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  • Dave Greten

Kilimanjaro - Part Three

Updated: Jul 26, 2023

Day Three - The day we get really, really dirty

The next morning we hit the trail and steadily gained elevation. As we went up, the underbrush was less lush and the trees got progressively smaller. We were no longer in the rainforest and had entered the second ecosystem - "heather." The air was noticeably cooler and drier. It felt like fall.

Andy didn't trust my photography skills and insisted that only Tom or himself take all photos. I'm happy to say that this photo of Andy and Tom was my idea and was taken by me.

Here Andy is standing in a grove of trees covered in bearded lichen. This was one of the best parts of the trip for me, the air reminded me of a cool New England fall.

We stopped for lunch just as we came to a lookout on the Shira plateau. In this photo, the plateau is in the background and I am doing my best to strike a heroic pose.

While we relaxed and ate our lunch, the porters came bounding by carrying all our equipment. Here's one climbing ahead of us while balancing my backpack on his head. While we sat, ate, and joked around, the porters raced ahead of us to set up our camp in advance of our arrival.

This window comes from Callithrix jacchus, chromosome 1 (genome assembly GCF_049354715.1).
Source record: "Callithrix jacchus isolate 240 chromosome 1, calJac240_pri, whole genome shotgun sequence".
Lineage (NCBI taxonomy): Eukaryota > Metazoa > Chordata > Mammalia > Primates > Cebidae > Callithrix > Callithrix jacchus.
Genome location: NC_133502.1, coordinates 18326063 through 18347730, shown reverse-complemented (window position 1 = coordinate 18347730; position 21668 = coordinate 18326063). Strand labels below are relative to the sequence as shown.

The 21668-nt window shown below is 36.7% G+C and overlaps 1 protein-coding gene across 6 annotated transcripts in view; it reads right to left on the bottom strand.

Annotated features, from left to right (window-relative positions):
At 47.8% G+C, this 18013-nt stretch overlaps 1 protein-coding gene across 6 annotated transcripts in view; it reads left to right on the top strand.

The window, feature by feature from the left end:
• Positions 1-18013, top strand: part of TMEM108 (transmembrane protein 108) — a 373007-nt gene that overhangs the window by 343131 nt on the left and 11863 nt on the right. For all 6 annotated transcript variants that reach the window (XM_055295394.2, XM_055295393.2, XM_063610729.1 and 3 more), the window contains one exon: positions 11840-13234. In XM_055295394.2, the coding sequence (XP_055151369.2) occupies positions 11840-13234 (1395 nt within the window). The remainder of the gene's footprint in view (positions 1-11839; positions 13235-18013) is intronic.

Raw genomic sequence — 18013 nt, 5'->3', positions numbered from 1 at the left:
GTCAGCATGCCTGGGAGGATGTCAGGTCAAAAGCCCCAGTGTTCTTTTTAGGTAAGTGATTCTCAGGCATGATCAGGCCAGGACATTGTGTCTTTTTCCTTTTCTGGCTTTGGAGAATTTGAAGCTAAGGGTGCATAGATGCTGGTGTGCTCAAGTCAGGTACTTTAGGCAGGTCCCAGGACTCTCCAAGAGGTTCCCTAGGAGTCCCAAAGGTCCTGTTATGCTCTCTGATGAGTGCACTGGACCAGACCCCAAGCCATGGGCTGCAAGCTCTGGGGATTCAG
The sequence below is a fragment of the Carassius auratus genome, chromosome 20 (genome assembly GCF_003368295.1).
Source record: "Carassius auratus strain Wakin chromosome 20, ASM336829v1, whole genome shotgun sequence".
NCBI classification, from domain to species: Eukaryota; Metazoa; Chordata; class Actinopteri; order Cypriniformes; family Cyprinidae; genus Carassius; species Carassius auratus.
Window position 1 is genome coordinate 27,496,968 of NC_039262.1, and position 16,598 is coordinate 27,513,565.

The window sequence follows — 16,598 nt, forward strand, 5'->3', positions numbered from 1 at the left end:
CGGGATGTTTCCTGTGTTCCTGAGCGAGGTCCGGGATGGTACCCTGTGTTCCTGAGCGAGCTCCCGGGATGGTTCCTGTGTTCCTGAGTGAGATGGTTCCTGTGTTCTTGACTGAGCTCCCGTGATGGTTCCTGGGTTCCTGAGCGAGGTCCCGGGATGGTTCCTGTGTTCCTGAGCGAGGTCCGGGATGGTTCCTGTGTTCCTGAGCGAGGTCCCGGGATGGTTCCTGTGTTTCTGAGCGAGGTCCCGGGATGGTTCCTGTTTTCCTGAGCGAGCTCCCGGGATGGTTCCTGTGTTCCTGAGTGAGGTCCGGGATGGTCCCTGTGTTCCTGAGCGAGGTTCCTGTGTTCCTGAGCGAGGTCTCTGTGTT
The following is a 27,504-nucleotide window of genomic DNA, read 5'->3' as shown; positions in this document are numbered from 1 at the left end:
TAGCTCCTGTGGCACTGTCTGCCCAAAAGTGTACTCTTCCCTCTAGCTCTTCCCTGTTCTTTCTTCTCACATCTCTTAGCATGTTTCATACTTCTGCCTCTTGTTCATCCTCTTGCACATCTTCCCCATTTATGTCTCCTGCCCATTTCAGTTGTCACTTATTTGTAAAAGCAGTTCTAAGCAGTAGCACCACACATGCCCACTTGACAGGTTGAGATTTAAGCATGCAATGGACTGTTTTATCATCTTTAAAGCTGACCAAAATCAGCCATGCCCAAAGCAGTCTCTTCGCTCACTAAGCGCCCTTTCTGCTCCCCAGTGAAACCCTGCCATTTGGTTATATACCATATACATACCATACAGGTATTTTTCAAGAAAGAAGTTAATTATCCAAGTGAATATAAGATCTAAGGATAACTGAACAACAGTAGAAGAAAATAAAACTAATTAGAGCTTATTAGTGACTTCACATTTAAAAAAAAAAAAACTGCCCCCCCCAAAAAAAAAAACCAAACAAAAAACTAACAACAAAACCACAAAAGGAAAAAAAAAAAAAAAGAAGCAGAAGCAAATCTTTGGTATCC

The porters never used the backpacks as they were designed. They preferred to stuff them in plastic sacks and balance them on their heads. Given that they soundly kicked our ass by starting out behind us and racing past us on the trail every single day of the trip, I cannot argue with their methods.

Here's a photo of me and our assistant guide Tumaine. For a country that is generally lacking medical services and dentistry, Tanzanians are blessed with very nice smiles. Tumaine's name translated to "Hope" and our head guide Amani's name meant "Peace." Yes, we really did travel with Hope and Peace.

This picture was taken as we got our first glimpse of Kilimanjaro. It stands obscured by clouds in the upper right corner of this photo. For such a massive mountain, Kilimanjaro is very difficult to sight. This might help explain why its existence wasn't confirmed by Europeans until 1861.

Reading the history of the explorers in this area is a case study in extremes in human suffering. I cite the case of Johann Rebmann, looking for Kilimanjaro in 1848:

"The party (Rebmann's) lost their way in thorn thickets, slept where tribal wars had been fought years before, heard the growling of lions and were detained for some days in the company of Maina, a regional chief of the Taita. The people Rebmann encountered were surprised that he carried only an umbrella where before caravans were obliged to retain the protection of 500 armed men."

And on his follow-up expedition:

"The expedition was not a success. The rainy season had just begun and, as Rebmann recounts, his solitary umbrella was not enough to protect the party from the downpours that engulfed it each night. Rivers were flooded, rhinoceroses were troublesome and when Rebman reached Machame he found King Mamkinga far less helpful than he had anticipated.